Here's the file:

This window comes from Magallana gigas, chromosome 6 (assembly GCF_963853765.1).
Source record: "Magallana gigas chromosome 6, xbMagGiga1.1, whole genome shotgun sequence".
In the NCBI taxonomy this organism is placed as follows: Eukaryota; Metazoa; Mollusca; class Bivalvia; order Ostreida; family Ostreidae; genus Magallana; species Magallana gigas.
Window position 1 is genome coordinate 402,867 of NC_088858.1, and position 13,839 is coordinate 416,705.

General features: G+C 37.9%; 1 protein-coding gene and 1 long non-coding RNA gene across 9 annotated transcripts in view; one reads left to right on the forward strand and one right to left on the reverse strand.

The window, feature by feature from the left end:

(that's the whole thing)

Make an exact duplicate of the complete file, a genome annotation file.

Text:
This window comes from Magallana gigas, chromosome 6 (assembly GCF_963853765.1).
Source record: "Magallana gigas chromosome 6, xbMagGiga1.1, whole genome shotgun sequence".
In the NCBI taxonomy this organism is placed as follows: Eukaryota; Metazoa; Mollusca; class Bivalvia; order Ostreida; family Ostreidae; genus Magallana; species Magallana gigas.
Window position 1 is genome coordinate 402,867 of NC_088858.1, and position 13,839 is coordinate 416,705.

General features: G+C 37.9%; 1 protein-coding gene and 1 long non-coding RNA gene across 9 annotated transcripts in view; one reads left to right on the forward strand and one right to left on the reverse strand.

The window, feature by feature from the left end: